As you’ve probably heard, Saturday Night Live hired a black female comedian this week, Sasheer Zamata, 6 years after their last black female performer (Maya Rudoph) left the show. You may not have heard that, in addition to Zamata, SNL announced that they had hired two new black female writers, LaKendra Tookes and Leslie Jones.

After the Zamata announcement, I went and watched a trillion of her youtube clips of her stand-up and sketch work. This is my favorite:

Why do I think it’s important for cultural touchstones (which, whether you like it or not, SNL is) have diverse writers and casts? Because a straight white dude would never do a bit like that. Ever. And it is brilliant, and insightful, and kind of uncomfortable, and funny as hell. We need this kind of comedy to be part of the mainstream. That’s not to say that straight white dudes can’t contribute (Louie CK’s rape joke remains one of my favorites), only that a diversity of experience (like for example, having different colored skin, growing up in a different neighborhood, having immigrant parents, etc) creates a diversity of content, and that diversity of content is what eventually leads to empathy with people who are, on the surface, not like us.

This week for Role/Reboot I wrote more about Sasheer Zamata’s casting, with a nod to Cindy Gallop and Mitt Romney’s “Binders full of women”:

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Related Post: My favorite two minutes of TV about oral sex and reciprocity

Related Post: I think Amy Poehler may have served me steak fries

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The most dramatic thing to happen on Grey’s Anatomy. Ever.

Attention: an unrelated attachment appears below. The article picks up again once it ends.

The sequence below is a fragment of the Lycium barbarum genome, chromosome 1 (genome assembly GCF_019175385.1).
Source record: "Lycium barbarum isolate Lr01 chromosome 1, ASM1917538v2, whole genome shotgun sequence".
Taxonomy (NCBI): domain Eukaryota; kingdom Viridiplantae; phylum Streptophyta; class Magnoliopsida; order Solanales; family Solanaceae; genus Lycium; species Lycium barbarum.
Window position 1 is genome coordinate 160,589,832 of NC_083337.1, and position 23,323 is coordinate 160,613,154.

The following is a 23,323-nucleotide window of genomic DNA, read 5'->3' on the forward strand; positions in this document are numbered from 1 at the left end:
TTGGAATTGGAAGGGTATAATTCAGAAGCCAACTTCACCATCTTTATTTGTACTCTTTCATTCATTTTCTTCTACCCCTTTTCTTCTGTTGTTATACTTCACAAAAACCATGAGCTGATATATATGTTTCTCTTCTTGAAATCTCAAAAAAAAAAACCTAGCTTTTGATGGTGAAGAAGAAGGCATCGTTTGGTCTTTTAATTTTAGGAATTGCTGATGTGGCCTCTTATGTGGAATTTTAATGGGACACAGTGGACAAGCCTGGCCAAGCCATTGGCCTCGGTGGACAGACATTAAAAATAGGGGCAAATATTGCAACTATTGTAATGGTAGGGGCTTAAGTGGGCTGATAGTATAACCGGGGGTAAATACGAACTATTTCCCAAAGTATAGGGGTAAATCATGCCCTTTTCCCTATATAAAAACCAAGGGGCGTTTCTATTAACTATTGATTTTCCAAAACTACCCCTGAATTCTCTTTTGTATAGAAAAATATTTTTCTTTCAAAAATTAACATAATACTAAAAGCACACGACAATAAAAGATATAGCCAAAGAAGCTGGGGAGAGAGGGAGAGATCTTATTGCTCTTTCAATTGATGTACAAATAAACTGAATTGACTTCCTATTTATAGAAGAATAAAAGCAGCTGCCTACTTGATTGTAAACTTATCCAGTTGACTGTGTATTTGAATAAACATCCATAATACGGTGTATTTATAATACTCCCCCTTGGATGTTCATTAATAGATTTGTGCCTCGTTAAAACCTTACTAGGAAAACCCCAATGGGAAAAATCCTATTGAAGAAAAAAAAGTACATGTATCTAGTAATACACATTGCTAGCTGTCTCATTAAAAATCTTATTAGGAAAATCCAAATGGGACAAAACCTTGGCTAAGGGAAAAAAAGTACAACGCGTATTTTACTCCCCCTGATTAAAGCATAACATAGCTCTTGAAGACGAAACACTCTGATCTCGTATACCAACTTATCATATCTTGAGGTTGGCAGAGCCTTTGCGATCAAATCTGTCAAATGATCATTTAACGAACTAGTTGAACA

More dramatic than the bomb in the guy’s chest? Than the house made of candles on the hillside? Than the plane crash that killed Lexi and Mark? Than the shooter who roamed the halls of Seattle Grace? More dramatic than the time that Meredith died? I know, right? That show is craaaaay.

Screenshot_10_28_13_11_10_PM-4Yes, what happened on Grey’s Anatomy two weeks ago was true drama (skip to 34:00). For those of you who quit this bad boy when it jumped the shark half a decade ago, Meredith and Christina are still best friends, but much else has changed [SPOILER ALERT. Ha, as if anyone waits with bated breath for Grey's spoilers]. Meredith married Derek and they have two adorable children, Zola and baby Bailey. Christina got married and then divorced when her husband Owen couldn’t abide by her consistent refusal to have children (I mean, come on…. she told him that when they got together, but that’s not the point…) They are both still surgeons at Seattle Grace (renamed Sloane Grey Memorial).

What drama could this mundane divergence of paths produce? There were no bones protruding from skin, no organs spilling on to slick linoleum floors. Nope, no guts and gore here, just good old fashioned human drama. Christina and Meredith had planned an elaborate surgery. Meredith’s day took a turn with kiddie emergencies left and right. Christina boxed her out of the surgery and replaced her with a more prepared doctor, Dr. Bailey. And then this:

Meredith: You stole that surgery from me. 

Christina: I am sorry. I really wish you could have been in there with me. 

Meredith: I worked my ass off to do that surgery with you and you stole it from me. That was low.

Christina: Meredith, you were unprepared, you were unfocused, and you were late. I didn’t steal that surgery from you. I rescued that surgery from you, because you couldn’t do it.

Meredith: I understand that you believe you are god’s gift to medicine, but I am every bit as talented and competent a surgeon as you are.

Christina: No, you’re not. I’m sorry, but you’re not. And that’s, that’s okay. You have different priorities now. You’ve cut back on your clinical hours. You log less time in the OR, I mean, you don’t do research. And I get it, I mean, you have Zola, and baby Bailey, and you want to be a good mom.

Meredith: I don’t believe you! You are saying that I can’t be a good surgeon and a mom.

Christina: Of course not! Dr. Bailey’s a mom, and she was fantastic in there! 

Meredith: Then what are you saying?